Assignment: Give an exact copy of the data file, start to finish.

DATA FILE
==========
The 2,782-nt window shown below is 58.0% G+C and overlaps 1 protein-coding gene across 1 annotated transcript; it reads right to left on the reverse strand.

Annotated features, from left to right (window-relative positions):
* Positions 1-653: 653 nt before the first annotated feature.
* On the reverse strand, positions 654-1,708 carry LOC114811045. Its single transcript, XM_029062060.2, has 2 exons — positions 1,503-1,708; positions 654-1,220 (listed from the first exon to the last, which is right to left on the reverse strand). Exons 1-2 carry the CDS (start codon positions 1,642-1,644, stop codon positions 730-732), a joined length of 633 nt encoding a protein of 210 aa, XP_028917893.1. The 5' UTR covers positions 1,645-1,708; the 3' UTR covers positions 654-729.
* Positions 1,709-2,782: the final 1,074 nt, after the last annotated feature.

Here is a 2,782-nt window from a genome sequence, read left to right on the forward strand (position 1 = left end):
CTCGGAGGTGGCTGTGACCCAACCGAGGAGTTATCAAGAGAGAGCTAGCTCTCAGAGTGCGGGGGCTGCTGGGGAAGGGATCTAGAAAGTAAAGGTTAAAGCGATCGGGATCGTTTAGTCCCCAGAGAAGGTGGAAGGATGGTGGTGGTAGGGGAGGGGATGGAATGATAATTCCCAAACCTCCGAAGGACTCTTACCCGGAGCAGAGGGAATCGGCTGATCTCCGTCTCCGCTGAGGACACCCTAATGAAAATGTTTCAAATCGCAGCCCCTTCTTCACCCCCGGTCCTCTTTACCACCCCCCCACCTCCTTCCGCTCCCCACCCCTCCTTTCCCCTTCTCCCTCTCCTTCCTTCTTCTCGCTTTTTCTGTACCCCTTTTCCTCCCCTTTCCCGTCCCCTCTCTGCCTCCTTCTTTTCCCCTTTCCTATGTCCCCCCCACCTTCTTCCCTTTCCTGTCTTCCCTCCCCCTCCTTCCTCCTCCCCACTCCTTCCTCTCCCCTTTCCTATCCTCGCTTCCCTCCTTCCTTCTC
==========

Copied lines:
The 2,782-nt window shown below is 58.0% G+C and overlaps 1 protein-coding gene across 1 annotated transcript; it reads right to left on the reverse strand.

Annotated features, from left to right (window-relative positions):
* Positions 1-653: 653 nt before the first annotated feature.
* On the reverse strand, positions 654-1,708 carry LOC114811045. Its single transcript, XM_029062060.2, has 2 exons — positions 1,503-1,708; positions 654-1,220 (listed from the first exon to the last, which is right to left on the reverse strand). Exons 1-2 carry the CDS (start codon positions 1,642-1,644, stop codon positions 730-732), a joined length of 633 nt encoding a protein of 210 aa, XP_028917893.1. The 5' UTR covers positions 1,645-1,708; the 3' UTR covers positions 654-729.
* Positions 1,709-2,782: the final 1,074 nt, after the last annotated feature.

Here is a 2,782-nt window from a genome sequence, read left to right on the forward strand (position 1 = left end):
CTCGGAGGTGGCTGTGACCCAACCGAGGAGTTATCAAGAGAGAGCTAGCTCTCAGAGTGCGGGGGCTGCTGGGGAAGGGATCTAGAAAGTAAAGGTTAAAGCGATCGGGATCGTTTAGTCCCCAGAGAAGGTGGAAGGATGGTGGTGGTAGGGGAGGGGATGGAATGATAATTCCCAAACCTCCGAAGGACTCTTACCCGGAGCAGAGGGAATCGGCTGATCTCCGTCTCCGCTGAGGACACCCTAATGAAAATGTTTCAAATCGCAGCCCCTTCTTCACCCCCGGTCCTCTTTACCACCCCCCCACCTCCTTCCGCTCCCCACCCCTCCTTTCCCCTTCTCCCTCTCCTTCCTTCTTCTCGCTTTTTCTGTACCCCTTTTCCTCCCCTTTCCCGTCCCCTCTCTGCCTCCTTCTTTTCCCCTTTCCTATGTCCCCCCCACCTTCTTCCCTTTCCTGTCTTCCCTCCCCCTCCTTCCTCCTCCCCACTCCTTCCTCTCCCCTTTCCTATCCTCGCTTCCCTCCTTCCTTCTC